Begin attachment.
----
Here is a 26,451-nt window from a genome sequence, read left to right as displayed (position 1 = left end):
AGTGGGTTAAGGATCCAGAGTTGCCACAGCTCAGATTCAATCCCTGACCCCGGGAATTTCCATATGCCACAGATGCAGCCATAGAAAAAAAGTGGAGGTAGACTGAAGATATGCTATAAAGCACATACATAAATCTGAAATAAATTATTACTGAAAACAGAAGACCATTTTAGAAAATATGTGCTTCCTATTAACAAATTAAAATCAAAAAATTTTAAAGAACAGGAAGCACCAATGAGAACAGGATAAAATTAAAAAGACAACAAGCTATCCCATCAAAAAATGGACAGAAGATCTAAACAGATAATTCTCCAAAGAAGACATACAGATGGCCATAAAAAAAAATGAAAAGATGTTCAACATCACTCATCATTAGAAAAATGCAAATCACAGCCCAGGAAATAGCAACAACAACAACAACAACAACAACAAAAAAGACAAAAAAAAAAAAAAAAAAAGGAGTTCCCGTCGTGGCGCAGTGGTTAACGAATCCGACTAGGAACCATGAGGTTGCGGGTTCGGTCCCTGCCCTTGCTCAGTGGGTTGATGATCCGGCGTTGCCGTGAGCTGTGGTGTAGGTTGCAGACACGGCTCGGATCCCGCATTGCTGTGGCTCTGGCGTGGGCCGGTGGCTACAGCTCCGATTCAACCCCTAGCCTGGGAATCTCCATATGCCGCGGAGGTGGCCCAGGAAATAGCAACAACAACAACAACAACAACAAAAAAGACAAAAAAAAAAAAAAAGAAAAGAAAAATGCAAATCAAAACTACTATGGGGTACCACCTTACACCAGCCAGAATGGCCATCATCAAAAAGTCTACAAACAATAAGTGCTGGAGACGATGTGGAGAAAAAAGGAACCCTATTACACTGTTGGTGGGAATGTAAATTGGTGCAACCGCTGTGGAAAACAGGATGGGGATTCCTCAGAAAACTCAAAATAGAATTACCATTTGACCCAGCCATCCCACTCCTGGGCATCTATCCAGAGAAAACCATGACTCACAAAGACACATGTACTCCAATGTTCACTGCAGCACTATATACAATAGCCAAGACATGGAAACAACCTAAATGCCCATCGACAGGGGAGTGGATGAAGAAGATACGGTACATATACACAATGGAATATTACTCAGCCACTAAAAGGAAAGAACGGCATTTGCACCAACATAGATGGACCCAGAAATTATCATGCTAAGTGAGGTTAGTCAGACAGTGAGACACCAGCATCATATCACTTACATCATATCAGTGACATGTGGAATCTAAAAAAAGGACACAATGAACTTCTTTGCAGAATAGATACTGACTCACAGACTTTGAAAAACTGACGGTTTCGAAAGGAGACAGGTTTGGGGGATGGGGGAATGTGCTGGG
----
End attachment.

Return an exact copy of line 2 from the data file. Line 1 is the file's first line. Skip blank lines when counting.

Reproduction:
AGTGGGTTAAGGATCCAGAGTTGCCACAGCTCAGATTCAATCCCTGACCCCGGGAATTTCCATATGCCACAGATGCAGCCATAGAAAAAAAGTGGAGGTAGACTGAAGATATGCTATAAAGCACATACATAAATCTGAAATAAATTATTACTGAAAACAGAAGACCATTTTAGAAAATATGTGCTTCCTATTAACAAATTAAAATCAAAAAATTTTAAAGAACAGGAAGCACCAATGAGAACAGGATAAAATTAAAAAGACAACAAGCTATCCCATCAAAAAATGGACAGAAGATCTAAACAGATAATTCTCCAAAGAAGACATACAGATGGCCATAAAAAAAAATGAAAAGATGTTCAACATCACTCATCATTAGAAAAATGCAAATCACAGCCCAGGAAATAGCAACAACAACAACAACAACAACAACAAAAAAGACAAAAAAAAAAAAAAAAAAAGGAGTTCCCGTCGTGGCGCAGTGGTTAACGAATCCGACTAGGAACCATGAGGTTGCGGGTTCGGTCCCTGCCCTTGCTCAGTGGGTTGATGATCCGGCGTTGCCGTGAGCTGTGGTGTAGGTTGCAGACACGGCTCGGATCCCGCATTGCTGTGGCTCTGGCGTGGGCCGGTGGCTACAGCTCCGATTCAACCCCTAGCCTGGGAATCTCCATATGCCGCGGAGGTGGCCCAGGAAATAGCAACAACAACAACAACAACAACAAAAAAGACAAAAAAAAAAAAAAAGAAAAGAAAAATGCAAATCAAAACTACTATGGGGTACCACCTTACACCAGCCAGAATGGCCATCATCAAAAAGTCTACAAACAATAAGTGCTGGAGACGATGTGGAGAAAAAAGGAACCCTATTACACTGTTGGTGGGAATGTAAATTGGTGCAACCGCTGTGGAAAACAGGATGGGGATTCCTCAGAAAACTCAAAATAGAATTACCATTTGACCCAGCCATCCCACTCCTGGGCATCTATCCAGAGAAAACCATGACTCACAAAGACACATGTACTCCAATGTTCACTGCAGCACTATATACAATAGCCAAGACATGGAAACAACCTAAATGCCCATCGACAGGGGAGTGGATGAAGAAGATACGGTACATATACACAATGGAATATTACTCAGCCACTAAAAGGAAAGAACGGCATTTGCACCAACATAGATGGACCCAGAAATTATCATGCTAAGTGAGGTTAGTCAGACAGTGAGACACCAGCATCATATCACTTACATCATATCAGTGACATGTGGAATCTAAAAAAAGGACACAATGAACTTCTTTGCAGAATAGATACTGACTCACAGACTTTGAAAAACTGACGGTTTCGAAAGGAGACAGGTTTGGGGGATGGGGGAATGTGCTGGG